Early childhood educator Amanda Ralph still remembers a preschooler who, when he got really frustrated, would throw things. “I’d direct him to the Play-Doh area,” says Ralph, who’s based in Surrey, England. “You can really mess with it and destroy it. It’s something you can use to take out that urge.”
Soon other revved-up kids were flocking to the Play-Doh station to depressurize, It was so effective that Ralph started mixing up her own clays and other squashable substances, and even wrote a book about them: Creative Sensory Play Recipe Toolkit.
Right now, a lot of us can relate to those frustrated children thanks to the pandemic. “There’s a lot of stress with not knowing what’s going on now, not feeling safe, and not knowing when this will be over,” says Tracy Turner-Bumberry, a licensed professional counselor and play therapist in Milledgeville, Georgia. Add in the lack of playdates and ordinary human contact, and we all need a way to depressurize.
And it might come in the form of slime.
How squishy stuff soothes
Sensory input—the info we receive through our senses so we can learn about the environment—sends messages to the nervous system. (Learn here how sensory input can help your child focus at home.) Negative input like the sound of a scream can push kids into a fight-or-flight response. But positive or enjoyable sensory input can do the opposite. It activates the parasympathetic nervous system, which is in charge of rest and conserving physical energy. As pediatric neuropsychologist Marie Briody of Healthcare Associates in Medicine on Staten Island puts it, “Positive sensory input is activating more of the parasympathetic nervous system so we feel that we’re OK.”
While all the senses can promote relaxation, the sense of touch might be a route to a meditative state. “There’s something about different tactile things that actually creates a sense of mindfulness,” says Turner-Bumberry, author of 2, 4, 6, 8, This is How We Regulate!: 75 Play Therapy Activities to Increase Mindfulness in Children. “It helps children hone in on what’s happening right now and tune out past sadness or future anxiety. They notice that right in that moment, they’re touching something that feels so good in their hands.”
Ralph adds that when kids are using sensory manipulatives, “the brain switches off. There’s no right or wrong way, so it doesn’t feel stressed.”
Plus, toying with sensory squishies, mushies, and gooshies can build cognitive skills and may even help kids with their penmanship. “Children’s hands aren’t fully developed until they're about six or seven,” Ralph says. “So by using manipulative materials, it’s actually strengthening the hands and giving them strength for a pencil grip.”
5 relaxation recipes to try at home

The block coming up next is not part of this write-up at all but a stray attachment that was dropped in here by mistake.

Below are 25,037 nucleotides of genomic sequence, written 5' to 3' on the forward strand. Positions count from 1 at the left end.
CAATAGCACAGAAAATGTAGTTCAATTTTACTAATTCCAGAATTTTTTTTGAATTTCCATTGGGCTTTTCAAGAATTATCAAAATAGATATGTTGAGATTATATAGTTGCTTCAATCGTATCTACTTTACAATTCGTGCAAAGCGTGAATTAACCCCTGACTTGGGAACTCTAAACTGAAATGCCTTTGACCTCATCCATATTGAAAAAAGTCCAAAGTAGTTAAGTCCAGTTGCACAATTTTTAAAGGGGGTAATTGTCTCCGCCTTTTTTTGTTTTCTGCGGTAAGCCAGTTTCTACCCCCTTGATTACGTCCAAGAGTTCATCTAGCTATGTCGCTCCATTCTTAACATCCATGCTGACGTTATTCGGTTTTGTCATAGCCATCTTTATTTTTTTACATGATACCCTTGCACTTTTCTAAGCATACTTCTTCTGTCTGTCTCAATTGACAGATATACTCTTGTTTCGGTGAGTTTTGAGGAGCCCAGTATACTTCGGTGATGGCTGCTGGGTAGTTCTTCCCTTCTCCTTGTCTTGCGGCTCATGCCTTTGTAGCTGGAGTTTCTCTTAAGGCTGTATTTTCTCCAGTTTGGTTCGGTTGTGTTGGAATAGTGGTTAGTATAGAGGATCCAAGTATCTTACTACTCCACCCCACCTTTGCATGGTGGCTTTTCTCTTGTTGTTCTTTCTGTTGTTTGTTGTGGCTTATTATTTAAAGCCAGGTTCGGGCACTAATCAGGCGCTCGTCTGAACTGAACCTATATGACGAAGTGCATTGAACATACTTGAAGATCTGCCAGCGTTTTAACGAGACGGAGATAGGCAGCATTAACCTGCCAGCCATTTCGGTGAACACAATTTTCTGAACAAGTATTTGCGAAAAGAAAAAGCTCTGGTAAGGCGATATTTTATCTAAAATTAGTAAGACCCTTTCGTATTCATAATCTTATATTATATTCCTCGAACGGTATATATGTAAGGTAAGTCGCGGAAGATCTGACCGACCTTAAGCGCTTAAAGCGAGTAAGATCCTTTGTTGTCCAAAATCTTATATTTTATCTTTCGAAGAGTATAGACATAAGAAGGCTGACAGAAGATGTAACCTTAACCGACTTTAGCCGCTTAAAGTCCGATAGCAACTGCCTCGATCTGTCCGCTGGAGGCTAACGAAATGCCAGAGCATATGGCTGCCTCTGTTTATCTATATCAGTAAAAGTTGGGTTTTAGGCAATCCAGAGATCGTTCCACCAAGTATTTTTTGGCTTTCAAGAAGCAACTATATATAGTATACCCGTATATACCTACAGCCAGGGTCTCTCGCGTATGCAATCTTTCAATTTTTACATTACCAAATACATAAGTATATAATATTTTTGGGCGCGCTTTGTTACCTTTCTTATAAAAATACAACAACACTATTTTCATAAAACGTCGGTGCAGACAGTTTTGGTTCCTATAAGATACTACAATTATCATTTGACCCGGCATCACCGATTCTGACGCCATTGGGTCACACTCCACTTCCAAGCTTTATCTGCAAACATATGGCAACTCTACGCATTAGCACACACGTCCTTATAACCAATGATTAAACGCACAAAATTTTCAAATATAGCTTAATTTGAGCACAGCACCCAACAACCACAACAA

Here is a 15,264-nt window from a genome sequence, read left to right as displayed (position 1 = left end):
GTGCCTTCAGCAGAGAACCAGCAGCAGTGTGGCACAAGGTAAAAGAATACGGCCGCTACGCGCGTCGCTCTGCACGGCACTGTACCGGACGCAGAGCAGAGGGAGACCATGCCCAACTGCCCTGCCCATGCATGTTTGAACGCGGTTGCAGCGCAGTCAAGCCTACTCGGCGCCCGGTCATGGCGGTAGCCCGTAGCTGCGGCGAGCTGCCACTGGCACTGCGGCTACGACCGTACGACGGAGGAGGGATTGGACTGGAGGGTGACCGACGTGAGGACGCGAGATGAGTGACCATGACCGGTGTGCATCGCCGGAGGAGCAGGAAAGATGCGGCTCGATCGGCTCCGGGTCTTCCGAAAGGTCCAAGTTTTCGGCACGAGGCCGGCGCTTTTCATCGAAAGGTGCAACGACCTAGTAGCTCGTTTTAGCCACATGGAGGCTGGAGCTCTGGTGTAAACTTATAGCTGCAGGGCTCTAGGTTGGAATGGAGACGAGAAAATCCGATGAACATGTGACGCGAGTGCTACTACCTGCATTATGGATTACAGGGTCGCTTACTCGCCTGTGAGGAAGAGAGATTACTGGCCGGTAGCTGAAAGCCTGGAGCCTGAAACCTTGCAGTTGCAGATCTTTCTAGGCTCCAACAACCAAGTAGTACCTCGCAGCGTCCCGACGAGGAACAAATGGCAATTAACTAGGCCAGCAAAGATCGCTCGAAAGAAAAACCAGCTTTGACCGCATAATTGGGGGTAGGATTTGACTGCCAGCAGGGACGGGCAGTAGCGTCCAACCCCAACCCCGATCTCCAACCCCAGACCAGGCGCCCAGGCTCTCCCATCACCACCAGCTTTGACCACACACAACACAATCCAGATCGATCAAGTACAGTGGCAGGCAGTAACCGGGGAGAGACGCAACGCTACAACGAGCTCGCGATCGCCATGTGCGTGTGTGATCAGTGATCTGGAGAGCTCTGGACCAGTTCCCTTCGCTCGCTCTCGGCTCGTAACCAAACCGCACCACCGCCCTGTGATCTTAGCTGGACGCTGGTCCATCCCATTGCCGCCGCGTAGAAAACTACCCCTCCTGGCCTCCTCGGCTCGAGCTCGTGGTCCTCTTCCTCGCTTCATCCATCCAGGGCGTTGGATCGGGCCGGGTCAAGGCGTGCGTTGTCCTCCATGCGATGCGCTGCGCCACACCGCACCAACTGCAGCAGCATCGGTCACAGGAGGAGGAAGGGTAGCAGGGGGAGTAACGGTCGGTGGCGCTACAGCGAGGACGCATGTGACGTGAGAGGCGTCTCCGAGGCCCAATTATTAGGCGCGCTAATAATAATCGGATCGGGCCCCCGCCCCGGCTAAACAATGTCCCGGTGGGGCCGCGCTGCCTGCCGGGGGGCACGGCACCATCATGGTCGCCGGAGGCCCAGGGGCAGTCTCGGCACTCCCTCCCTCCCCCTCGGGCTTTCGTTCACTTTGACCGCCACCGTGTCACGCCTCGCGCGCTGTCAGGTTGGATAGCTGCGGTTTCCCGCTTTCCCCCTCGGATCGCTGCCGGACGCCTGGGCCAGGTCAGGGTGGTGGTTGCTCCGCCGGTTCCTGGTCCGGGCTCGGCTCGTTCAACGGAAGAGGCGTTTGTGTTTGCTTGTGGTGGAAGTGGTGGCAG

Not all sensations feel good to all kids, and you may need to try more than one of these squishy recipes. Ralph suggests letting more sensitive kids explore and touch each ingredient before mixing it in. Turner-Bumberry recommends a ‘one-finger touch.’ “One finger is less stressful,” she says, “while a whole handful might be overwhelming.” And feel free to get your hands in them as well. “They may help you decouple from stress,” Ralph says.
Crumbly Cloud Dough
Just mix 8 parts flour with 1 part oil to create a fluffy substance. For scented sensory input, “using baby oil instead of corn oil gives it a really nice smell,” Ralph says.
Storage: keeps indefinitely in a sealed bag or container
4 cups play sand
2 cups corn starch
1-3 cups water
Food coloring (optional)
A few shakes of your favorite strong spices, such as cinnamon (optional)
Mix all ingredients together in a tray. The sand will hold together. If mixture dries, add water to reconstitute.
Storage: keeps indefinitely in a plastic bag or sealed container
2 cups baking soda
1 cup corn starch
1 cup warm water
Mix all the ingredients in a pan and warm through on moderate heat, stirring regularly until the sauce thickens, comes away from the sides, and resembles mashed potatoes. Just after this stage, when it looks like a play dough, turn off the heat and turn the clay onto a surface or into a bowl, and let it cool a little. When you can comfortably touch it, knead until it is smooth and pliable.
Storage: wrap in cling film or a plastic bag and keep in an airtight container to prevent it from drying out
Edible Finger Paint
3 tablespoons sugar
1/2 cup flour
2 cups water
Whisk sugar, flour, and water together in a pan. Heat until the mixture thickens and lumps disappear. Divide the “paint” into jars and add food coloring as desired.
Storage: keeps about two weeks in the fridge
2 tablespoons psyllium powder (available in health food stores or online)
1 cup water
Whisk all the ingredients together in a saucepan until it’s lump-free. Cool over medium heat, whisking constantly until the mixture starts to bubble. Then turn down the heat and continue to whisk and cook for 3-5 minutes until the mixture no longer sticks to the whisk. Let the mixture cool completely. Add water for thinner slime.
Storage: keeps for several weeks in a plastic container in the fridge